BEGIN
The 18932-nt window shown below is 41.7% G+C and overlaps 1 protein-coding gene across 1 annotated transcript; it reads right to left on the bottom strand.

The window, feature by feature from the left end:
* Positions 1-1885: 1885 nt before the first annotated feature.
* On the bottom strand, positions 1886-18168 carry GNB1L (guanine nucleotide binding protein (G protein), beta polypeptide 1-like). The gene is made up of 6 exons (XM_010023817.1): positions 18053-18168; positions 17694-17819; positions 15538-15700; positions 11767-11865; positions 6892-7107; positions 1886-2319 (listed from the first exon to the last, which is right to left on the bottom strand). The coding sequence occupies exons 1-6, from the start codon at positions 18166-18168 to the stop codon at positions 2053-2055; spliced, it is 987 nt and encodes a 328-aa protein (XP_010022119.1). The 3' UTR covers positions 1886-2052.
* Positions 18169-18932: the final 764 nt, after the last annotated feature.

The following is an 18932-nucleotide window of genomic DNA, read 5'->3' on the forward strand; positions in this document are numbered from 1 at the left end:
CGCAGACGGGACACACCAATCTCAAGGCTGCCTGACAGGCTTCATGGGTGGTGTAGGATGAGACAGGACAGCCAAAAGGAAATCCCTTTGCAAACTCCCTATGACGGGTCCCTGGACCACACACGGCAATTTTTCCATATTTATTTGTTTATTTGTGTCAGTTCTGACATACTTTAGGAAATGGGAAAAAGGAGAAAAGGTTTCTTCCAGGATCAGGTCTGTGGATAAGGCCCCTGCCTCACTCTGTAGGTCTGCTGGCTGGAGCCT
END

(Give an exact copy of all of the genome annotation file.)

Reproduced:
The 18932-nt window shown below is 41.7% G+C and overlaps 1 protein-coding gene across 1 annotated transcript; it reads right to left on the bottom strand.

The window, feature by feature from the left end:
* Positions 1-1885: 1885 nt before the first annotated feature.
* On the bottom strand, positions 1886-18168 carry GNB1L (guanine nucleotide binding protein (G protein), beta polypeptide 1-like). The gene is made up of 6 exons (XM_010023817.1): positions 18053-18168; positions 17694-17819; positions 15538-15700; positions 11767-11865; positions 6892-7107; positions 1886-2319 (listed from the first exon to the last, which is right to left on the bottom strand). The coding sequence occupies exons 1-6, from the start codon at positions 18166-18168 to the stop codon at positions 2053-2055; spliced, it is 987 nt and encodes a 328-aa protein (XP_010022119.1). The 3' UTR covers positions 1886-2052.
* Positions 18169-18932: the final 764 nt, after the last annotated feature.

The following is an 18932-nucleotide window of genomic DNA, read 5'->3' on the forward strand; positions in this document are numbered from 1 at the left end:
CGCAGACGGGACACACCAATCTCAAGGCTGCCTGACAGGCTTCATGGGTGGTGTAGGATGAGACAGGACAGCCAAAAGGAAATCCCTTTGCAAACTCCCTATGACGGGTCCCTGGACCACACACGGCAATTTTTCCATATTTATTTGTTTATTTGTGTCAGTTCTGACATACTTTAGGAAATGGGAAAAAGGAGAAAAGGTTTCTTCCAGGATCAGGTCTGTGGATAAGGCCCCTGCCTCACTCTGTAGGTCTGCTGGCTGGAGCCT